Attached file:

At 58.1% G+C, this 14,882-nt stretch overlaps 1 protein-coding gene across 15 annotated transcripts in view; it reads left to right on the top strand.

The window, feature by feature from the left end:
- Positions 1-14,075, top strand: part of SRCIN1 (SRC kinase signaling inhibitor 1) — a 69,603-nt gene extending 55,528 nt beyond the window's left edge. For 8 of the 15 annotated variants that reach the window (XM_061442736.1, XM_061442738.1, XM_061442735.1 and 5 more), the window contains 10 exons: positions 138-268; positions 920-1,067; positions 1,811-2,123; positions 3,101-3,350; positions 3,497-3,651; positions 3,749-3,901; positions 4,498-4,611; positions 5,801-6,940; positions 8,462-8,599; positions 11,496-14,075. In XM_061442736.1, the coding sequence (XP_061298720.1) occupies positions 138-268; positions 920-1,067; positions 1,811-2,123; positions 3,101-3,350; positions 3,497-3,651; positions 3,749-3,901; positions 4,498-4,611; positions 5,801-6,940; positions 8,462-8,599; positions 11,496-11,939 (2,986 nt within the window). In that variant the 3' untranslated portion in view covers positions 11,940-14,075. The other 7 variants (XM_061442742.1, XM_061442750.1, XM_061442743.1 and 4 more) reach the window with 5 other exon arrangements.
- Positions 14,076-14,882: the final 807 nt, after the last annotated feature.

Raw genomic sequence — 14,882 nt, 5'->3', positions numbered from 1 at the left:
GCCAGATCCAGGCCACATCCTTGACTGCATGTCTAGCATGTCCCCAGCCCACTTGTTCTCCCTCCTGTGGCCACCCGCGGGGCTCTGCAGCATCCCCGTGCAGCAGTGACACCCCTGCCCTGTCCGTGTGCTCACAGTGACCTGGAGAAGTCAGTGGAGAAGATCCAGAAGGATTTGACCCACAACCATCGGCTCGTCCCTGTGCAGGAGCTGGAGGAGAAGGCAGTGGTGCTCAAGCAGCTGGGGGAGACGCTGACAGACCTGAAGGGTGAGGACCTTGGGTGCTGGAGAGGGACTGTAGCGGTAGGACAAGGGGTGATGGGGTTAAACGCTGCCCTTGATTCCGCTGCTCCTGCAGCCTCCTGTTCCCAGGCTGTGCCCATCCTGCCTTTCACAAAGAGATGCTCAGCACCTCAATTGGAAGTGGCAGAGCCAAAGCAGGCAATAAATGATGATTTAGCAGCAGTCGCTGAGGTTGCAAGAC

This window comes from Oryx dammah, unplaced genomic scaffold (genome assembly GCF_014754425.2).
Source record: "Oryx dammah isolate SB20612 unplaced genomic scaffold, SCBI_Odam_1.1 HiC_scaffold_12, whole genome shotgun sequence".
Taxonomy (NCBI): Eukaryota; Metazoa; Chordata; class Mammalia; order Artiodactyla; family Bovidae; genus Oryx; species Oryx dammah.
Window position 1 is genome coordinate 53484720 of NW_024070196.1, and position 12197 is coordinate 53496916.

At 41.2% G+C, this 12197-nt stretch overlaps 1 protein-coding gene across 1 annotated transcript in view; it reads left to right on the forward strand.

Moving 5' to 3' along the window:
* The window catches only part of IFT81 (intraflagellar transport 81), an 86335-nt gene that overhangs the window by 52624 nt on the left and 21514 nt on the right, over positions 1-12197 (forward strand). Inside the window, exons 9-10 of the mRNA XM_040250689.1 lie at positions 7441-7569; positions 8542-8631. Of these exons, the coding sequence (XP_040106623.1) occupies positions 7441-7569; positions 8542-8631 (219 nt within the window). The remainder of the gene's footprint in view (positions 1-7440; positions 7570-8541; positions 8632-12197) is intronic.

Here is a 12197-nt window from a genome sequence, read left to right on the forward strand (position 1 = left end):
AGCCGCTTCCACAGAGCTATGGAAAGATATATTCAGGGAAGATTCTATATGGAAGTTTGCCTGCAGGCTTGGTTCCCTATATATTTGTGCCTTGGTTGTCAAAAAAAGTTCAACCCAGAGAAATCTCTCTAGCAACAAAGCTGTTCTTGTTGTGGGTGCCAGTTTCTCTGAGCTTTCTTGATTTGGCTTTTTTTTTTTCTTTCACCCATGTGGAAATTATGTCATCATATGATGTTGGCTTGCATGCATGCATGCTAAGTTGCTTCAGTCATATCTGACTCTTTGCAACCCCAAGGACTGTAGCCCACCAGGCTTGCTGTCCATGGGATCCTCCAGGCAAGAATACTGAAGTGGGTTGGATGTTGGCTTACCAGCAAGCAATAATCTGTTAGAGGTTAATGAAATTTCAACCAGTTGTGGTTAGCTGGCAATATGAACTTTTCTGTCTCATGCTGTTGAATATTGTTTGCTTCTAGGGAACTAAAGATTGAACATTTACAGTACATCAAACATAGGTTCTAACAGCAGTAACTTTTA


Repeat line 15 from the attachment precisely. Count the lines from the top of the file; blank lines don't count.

AGCCGCTTCCACAGAGCTATGGAAAGATATATTCAGGGAAGATTCTATATGGAAGTTTGCCTGCAGGCTTGGTTCCCTATATATTTGTGCCTTGGTTGTCAAAAAAAGTTCAACCCAGAGAAATCTCTCTAGCAACAAAGCTGTTCTTGTTGTGGGTGCCAGTTTCTCTGAGCTTTCTTGATTTGGCTTTTTTTTTTTCTTTCACCCATGTGGAAATTATGTCATCATATGATGTTGGCTTGCATGCATGCATGCTAAGTTGCTTCAGTCATATCTGACTCTTTGCAACCCCAAGGACTGTAGCCCACCAGGCTTGCTGTCCATGGGATCCTCCAGGCAAGAATACTGAAGTGGGTTGGATGTTGGCTTACCAGCAAGCAATAATCTGTTAGAGGTTAATGAAATTTCAACCAGTTGTGGTTAGCTGGCAATATGAACTTTTCTGTCTCATGCTGTTGAATATTGTTTGCTTCTAGGGAACTAAAGATTGAACATTTACAGTACATCAAACATAGGTTCTAACAGCAGTAACTTTTA